Andrews sailed on the Titanic’s maiden voyage in April 1912 to oversee its performance at sea. Though the first three days of the voyage passed without event, the ship hit an iceberg on the night of April 14, 1912, and started to take on water. Andrews was said to have observed the damage long with Captain Edward Smith and estimated that the vessel would sink within two hours.
Since both the men died in the ship’s sinking, there is no way of verifying these accounts. It is possible that along with actual facts, a lot of fictional narratives may have been added to Andrews’ story. However, it is well-known that Andrews searched the ship’s staterooms and urged many passengers who were skeptical that the ship would ever sink, to get into lifeboats although he knew that there weren’t enough seats in them. In the end, he went down with the Titanic, and his body was never found.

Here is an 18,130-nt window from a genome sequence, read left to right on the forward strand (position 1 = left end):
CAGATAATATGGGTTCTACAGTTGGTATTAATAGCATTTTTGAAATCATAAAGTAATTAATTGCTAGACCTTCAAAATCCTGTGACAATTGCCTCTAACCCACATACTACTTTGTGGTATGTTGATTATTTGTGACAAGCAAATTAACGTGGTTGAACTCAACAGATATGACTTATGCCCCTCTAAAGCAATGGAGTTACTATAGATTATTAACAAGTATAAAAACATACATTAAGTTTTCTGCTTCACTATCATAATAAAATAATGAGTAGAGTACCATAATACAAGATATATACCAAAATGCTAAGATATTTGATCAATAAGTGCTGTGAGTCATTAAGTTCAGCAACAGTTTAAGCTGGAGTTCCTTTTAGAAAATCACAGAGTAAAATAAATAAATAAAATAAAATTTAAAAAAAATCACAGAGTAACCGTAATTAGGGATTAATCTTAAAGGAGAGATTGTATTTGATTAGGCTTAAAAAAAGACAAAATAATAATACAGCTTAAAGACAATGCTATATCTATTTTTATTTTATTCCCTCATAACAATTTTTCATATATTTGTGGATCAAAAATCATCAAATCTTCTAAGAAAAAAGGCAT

- JEAN FRANÇOIS PILÂTRE DE ROZIER
Jean Francois Pilatre de Rozier was a French chemist. He made the first human-operated balloon flight in 1783. The balloon was designed by the famous Montgolfier brothers. It was powered by a fire that heated the air in the balloon forcing it to rise.
The problem in the Montgolfiers’ design of the balloon was a large amount of flammable substances like hay, that had to be taken aboard as it was to be used as the fuel. However, the hay wouldn’t be enough to achieve Rozier’s goal of flying across the English Channel. Rozier redesigned the balloon filled with hydrogen which was a gas lighter than air. He thought that the extra buoyancy could help him fly across the Channel.